26. Liu XY, Luo Y, Zhou CY, Peng A, Liu JY (2017) A sensitive and accurate method to simultaneously measure uric acid and creatinine in human saliva by using LC–MS/MS. Bioanalysis 9:1751–1760CrossRefPubMedGoogle Scholar
  27. Mahbub MH, Yamaguchi N, Takahashi H, Hase R, Amano H, Kobayashi-Miura M et al (2017a) Alteration in plasma free amino acid levels and its association with gout. Environ Health Prev 22:7CrossRefGoogle Scholar
  28. Mahbub MH, Yamaguchi N, Takahashi H, Hase R, Ishimaru Y, Sunagawa H et al (2017b) Association of plasma free amino acids with hyperuricemia in relation to diabetes mellitus, dyslipidemia, hypertension and metabolic syndrome. Sci Rep 7:17616CrossRefPubMedPubMedCentralGoogle Scholar
  29. Miao Z, Li C, Chen Y, Zhao S, Wang Y, Wang Z et al (2008) Dietary and lifestyle changes associated with high prevalence of hyperuricemia and gout in the Shandong coastal cities of Eastern China. J Rheumatol 35:1859–1864PubMedGoogle Scholar
  30. Mok Y, Lee SJ, Kim MS, Cui W, Moon YM, Jee SH (2012) Serum uric acid and chronic kidney disease: the Severance cohort study. Nephrol Dial Transplant 27:1831–1835CrossRefPubMedGoogle Scholar
  31. Mook-Kanamori DO, Romisch-Margl W, Kastenmuller G, Prehn C, Petersen AK, Illig T et al (2014) Increased amino acids levels and the risk of developing of hypertriglyceridemia in a 7-year follow-up. J Endocrinol Investig 37:369–374CrossRefGoogle Scholar
  32. Neogi T, Jansen TLTA, Dalbeth N, Fransen J, Schumacher HR, Berendsen D et al (2015) 2015 Gout classification criteria: an American College of Rheumatology/European League Against Rheumatism collaborative initiative. Ann Rheum Dis 74:1789–1798CrossRefPubMedPubMedCentralGoogle Scholar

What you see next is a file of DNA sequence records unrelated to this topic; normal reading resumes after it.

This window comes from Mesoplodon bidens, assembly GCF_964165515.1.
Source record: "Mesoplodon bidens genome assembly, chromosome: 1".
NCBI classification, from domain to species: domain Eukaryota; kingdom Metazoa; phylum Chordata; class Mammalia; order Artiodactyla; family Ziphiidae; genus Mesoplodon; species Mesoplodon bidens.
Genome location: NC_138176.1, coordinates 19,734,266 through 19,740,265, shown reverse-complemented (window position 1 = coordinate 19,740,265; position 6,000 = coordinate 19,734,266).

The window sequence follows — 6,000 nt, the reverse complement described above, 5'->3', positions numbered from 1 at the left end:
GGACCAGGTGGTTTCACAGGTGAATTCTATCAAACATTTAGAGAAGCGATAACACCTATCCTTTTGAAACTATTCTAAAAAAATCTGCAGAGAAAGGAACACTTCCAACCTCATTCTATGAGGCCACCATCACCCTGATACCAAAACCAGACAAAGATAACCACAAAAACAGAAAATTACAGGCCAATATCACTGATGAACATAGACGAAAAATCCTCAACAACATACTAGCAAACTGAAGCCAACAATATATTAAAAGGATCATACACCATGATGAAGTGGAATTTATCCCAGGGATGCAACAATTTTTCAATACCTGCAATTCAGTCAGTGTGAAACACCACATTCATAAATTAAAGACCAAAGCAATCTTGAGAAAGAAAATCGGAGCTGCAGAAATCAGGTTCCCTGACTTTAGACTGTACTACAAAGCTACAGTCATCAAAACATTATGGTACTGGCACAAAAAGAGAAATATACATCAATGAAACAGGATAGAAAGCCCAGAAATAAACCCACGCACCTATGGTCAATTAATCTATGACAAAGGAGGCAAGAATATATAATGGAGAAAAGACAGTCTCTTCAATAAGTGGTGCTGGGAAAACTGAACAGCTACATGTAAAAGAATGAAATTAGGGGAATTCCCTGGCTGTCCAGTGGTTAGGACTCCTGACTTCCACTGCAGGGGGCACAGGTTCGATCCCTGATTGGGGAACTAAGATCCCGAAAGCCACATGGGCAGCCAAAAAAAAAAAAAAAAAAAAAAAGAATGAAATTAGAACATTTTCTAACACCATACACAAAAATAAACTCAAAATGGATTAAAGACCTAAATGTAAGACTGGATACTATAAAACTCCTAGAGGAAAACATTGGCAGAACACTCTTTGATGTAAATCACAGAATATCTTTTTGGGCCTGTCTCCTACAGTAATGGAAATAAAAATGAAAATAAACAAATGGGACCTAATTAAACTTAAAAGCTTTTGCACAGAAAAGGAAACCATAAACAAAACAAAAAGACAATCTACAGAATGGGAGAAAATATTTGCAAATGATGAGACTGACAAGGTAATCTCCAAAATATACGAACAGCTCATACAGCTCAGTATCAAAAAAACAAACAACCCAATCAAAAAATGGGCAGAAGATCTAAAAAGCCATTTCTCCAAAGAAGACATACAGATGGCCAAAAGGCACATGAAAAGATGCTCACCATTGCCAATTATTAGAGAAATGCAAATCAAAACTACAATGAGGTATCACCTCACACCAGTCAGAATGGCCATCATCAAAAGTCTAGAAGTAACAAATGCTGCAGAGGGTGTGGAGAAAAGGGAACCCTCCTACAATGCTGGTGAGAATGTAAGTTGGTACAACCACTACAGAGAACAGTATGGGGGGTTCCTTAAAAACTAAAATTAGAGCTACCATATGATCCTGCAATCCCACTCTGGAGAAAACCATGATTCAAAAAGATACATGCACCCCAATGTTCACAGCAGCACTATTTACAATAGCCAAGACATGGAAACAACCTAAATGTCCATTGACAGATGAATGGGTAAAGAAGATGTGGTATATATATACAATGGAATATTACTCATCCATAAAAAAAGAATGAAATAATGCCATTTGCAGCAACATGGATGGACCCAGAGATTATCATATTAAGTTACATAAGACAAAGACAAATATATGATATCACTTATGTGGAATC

33. Qiu L, Cheng XQ, Wu J, Liu JT, Xu T, Ding HT et al (2013) Prevalence of hyperuricemia and its related risk factors in healthy adults from Northern and Northeastern Chinese provinces. BMC Public Health 13:664CrossRefPubMedPubMedCentralGoogle Scholar
  34. Rai SK, Avina-Zubieta JA, McCormick N, De Vera M, Shojania K, Sayre EC et al (2015) Rising incidence and prevalence of gout in the Canadian General Population. Arthritis Rheumatol 67:292Google Scholar
  35. Rai SK, Avina-Zubieta JA, McCormick N, De Vera MA, Shojania K, Sayre EC et al (2017) The rising prevalence and incidence of gout in British Columbia, Canada: population-based trends from 2000 to 2012. Semin Arthritis Rheum 46:451–456CrossRefPubMedGoogle Scholar
  36. Richette P, Bardin T (2010) Gout. Lancet 375:318–328CrossRefPubMedGoogle Scholar
  37. Richette P, Perez-Ruiz F, Doherty M, Jansen TL, Nuki G, Pascual E et al (2014) Improving cardiovascular and renal outcomes in gout: what should we target? Nat Rev Rheumatol 10:654–661CrossRefPubMedGoogle Scholar
  38. Rocha M, Licausi F, Araujo WL, Nunes-Nesi A, Sodek L, Fernie AR et al (2010) Glycolysis and the tricarboxylic acid cycle are linked by alanine aminotransferase during hypoxia induced by waterlogging of Lotus japonicus. Plant Physiol 152:1501–1513CrossRefPubMedPubMedCentralGoogle Scholar
  39. Villegas R, Xiang YB, Cai Q, Fazio S, Linton M, Li H et al (2010) Prevalence and determinants of hyperuricemia in middle-aged, urban Chinese men. Metab Syndr Relat Disord 8:263–270CrossRefPubMedPubMedCentralGoogle Scholar
  40. Wurtz P, Soininen P, Kangas AJ, Ronnemaa T, Lehtimaki T, Kahonen M et al (2013) Branched-chain and aromatic amino acids are predictors of insulin resistance in young adults. Diabetes Care 36:648–655CrossRefPubMedPubMedCentralGoogle Scholar
  41. Zhang M, Chang H, Gao Y, Wang X, Xu W, Liu D et al (2012) Major dietary patterns and risk of asymptomatic hyperuricemia in Chinese adults. J Nutr Sci Vitaminol (Tokyo) 58:339–345CrossRefGoogle Scholar

Copyright information

© Springer-Verlag GmbH Austria, part of Springer Nature 2018

Authors and Affiliations

  1. 1.Center for Nephrology and Metabolomics and Division of Nephrology and RheumatologyShanghai Tenth People’s Hospital, Tongji University School of MedicineShanghaiChina
  2. 2.The School of Life Sciences and Technology, Shanghai Key Laboratory of Signaling and Disease ResearchTongji UniversityShanghaiChina

Personalised recommendations